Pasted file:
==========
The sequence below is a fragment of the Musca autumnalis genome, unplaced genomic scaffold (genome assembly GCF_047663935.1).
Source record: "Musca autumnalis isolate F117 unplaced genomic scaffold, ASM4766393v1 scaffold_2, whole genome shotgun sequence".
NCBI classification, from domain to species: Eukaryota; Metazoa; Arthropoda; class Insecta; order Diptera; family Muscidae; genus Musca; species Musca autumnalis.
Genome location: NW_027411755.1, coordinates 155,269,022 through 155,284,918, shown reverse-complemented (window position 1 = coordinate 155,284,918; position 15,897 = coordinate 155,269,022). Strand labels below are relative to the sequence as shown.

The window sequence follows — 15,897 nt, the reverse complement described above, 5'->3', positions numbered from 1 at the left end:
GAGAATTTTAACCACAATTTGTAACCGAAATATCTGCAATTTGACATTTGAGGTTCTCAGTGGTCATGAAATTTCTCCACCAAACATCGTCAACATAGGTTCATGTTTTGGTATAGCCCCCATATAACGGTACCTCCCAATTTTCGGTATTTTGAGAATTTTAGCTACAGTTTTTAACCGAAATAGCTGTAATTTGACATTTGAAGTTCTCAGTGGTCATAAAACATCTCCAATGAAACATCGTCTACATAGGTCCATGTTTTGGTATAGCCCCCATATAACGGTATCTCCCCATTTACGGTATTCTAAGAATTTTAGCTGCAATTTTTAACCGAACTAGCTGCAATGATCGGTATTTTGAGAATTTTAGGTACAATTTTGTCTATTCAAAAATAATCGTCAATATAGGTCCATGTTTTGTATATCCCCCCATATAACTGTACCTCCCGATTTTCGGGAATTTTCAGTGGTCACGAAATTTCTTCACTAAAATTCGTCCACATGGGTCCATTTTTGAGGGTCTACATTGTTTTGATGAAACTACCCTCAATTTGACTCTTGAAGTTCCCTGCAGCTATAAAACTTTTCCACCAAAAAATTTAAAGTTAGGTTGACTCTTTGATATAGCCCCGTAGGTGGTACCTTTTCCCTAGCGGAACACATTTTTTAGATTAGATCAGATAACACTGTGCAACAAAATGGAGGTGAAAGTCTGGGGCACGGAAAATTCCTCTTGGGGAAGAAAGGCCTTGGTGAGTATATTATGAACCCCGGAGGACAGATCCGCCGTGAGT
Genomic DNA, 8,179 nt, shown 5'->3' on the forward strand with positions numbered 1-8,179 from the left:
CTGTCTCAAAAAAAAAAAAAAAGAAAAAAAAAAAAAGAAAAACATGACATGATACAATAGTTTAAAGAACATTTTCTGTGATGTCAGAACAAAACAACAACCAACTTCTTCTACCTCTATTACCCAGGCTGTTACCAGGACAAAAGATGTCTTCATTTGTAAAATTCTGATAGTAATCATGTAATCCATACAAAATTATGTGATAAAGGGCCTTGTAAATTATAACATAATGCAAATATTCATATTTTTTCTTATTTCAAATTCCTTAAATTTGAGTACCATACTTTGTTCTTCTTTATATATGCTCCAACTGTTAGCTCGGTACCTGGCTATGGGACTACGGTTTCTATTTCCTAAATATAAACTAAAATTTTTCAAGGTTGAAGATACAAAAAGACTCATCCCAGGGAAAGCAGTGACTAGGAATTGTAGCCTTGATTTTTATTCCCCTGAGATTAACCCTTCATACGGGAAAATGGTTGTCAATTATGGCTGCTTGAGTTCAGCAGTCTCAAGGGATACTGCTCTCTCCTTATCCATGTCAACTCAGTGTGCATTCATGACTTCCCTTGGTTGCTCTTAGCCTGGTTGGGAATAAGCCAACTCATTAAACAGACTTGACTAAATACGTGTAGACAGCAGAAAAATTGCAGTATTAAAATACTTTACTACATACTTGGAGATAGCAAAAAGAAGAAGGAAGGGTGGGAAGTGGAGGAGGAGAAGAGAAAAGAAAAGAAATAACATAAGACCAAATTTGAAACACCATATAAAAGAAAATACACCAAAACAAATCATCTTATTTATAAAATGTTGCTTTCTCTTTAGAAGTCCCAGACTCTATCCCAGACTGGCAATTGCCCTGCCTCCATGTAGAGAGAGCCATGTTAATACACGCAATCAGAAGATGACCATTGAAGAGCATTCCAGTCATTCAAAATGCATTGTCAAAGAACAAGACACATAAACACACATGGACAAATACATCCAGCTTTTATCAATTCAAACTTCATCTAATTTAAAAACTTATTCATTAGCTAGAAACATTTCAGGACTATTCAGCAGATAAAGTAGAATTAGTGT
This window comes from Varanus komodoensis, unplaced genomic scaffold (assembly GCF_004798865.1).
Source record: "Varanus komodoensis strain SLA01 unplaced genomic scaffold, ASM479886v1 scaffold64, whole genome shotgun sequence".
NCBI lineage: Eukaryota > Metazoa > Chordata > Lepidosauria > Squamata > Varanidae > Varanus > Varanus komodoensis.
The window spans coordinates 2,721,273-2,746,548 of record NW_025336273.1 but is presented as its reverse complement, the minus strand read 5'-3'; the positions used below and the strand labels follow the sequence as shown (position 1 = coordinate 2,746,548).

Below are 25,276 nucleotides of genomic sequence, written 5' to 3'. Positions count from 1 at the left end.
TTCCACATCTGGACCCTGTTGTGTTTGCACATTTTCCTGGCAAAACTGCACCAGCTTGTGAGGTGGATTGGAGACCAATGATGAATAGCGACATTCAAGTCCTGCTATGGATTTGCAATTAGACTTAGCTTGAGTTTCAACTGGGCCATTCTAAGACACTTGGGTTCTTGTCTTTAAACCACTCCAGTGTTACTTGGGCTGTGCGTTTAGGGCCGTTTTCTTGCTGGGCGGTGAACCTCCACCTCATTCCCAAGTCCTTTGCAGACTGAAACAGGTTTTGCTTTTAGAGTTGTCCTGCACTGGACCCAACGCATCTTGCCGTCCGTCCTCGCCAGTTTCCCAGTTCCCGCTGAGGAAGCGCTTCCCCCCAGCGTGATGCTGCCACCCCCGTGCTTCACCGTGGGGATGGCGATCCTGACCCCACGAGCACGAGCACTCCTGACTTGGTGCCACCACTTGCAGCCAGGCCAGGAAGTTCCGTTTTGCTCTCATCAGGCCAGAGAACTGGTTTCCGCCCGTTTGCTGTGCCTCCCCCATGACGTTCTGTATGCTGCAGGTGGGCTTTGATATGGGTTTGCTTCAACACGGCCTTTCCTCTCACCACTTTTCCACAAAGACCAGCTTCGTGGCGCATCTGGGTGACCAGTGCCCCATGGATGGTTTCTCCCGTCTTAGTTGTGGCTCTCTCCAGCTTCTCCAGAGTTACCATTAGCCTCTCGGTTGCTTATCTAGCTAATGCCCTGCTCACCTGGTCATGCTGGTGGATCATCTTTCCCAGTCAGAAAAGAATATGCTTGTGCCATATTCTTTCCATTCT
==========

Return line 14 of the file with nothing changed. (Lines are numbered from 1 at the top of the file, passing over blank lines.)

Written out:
TTCCACATCTGGACCCTGTTGTGTTTGCACATTTTCCTGGCAAAACTGCACCAGCTTGTGAGGTGGATTGGAGACCAATGATGAATAGCGACATTCAAGTCCTGCTATGGATTTGCAATTAGACTTAGCTTGAGTTTCAACTGGGCCATTCTAAGACACTTGGGTTCTTGTCTTTAAACCACTCCAGTGTTACTTGGGCTGTGCGTTTAGGGCCGTTTTCTTGCTGGGCGGTGAACCTCCACCTCATTCCCAAGTCCTTTGCAGACTGAAACAGGTTTTGCTTTTAGAGTTGTCCTGCACTGGACCCAACGCATCTTGCCGTCCGTCCTCGCCAGTTTCCCAGTTCCCGCTGAGGAAGCGCTTCCCCCCAGCGTGATGCTGCCACCCCCGTGCTTCACCGTGGGGATGGCGATCCTGACCCCACGAGCACGAGCACTCCTGACTTGGTGCCACCACTTGCAGCCAGGCCAGGAAGTTCCGTTTTGCTCTCATCAGGCCAGAGAACTGGTTTCCGCCCGTTTGCTGTGCCTCCCCCATGACGTTCTGTATGCTGCAGGTGGGCTTTGATATGGGTTTGCTTCAACACGGCCTTTCCTCTCACCACTTTTCCACAAAGACCAGCTTCGTGGCGCATCTGGGTGACCAGTGCCCCATGGATGGTTTCTCCCGTCTTAGTTGTGGCTCTCTCCAGCTTCTCCAGAGTTACCATTAGCCTCTCGGTTGCTTATCTAGCTAATGCCCTGCTCACCTGGTCATGCTGGTGGATCATCTTTCCCAGTCAGAAAAGAATATGCTTGTGCCATATTCTTTCCATTCT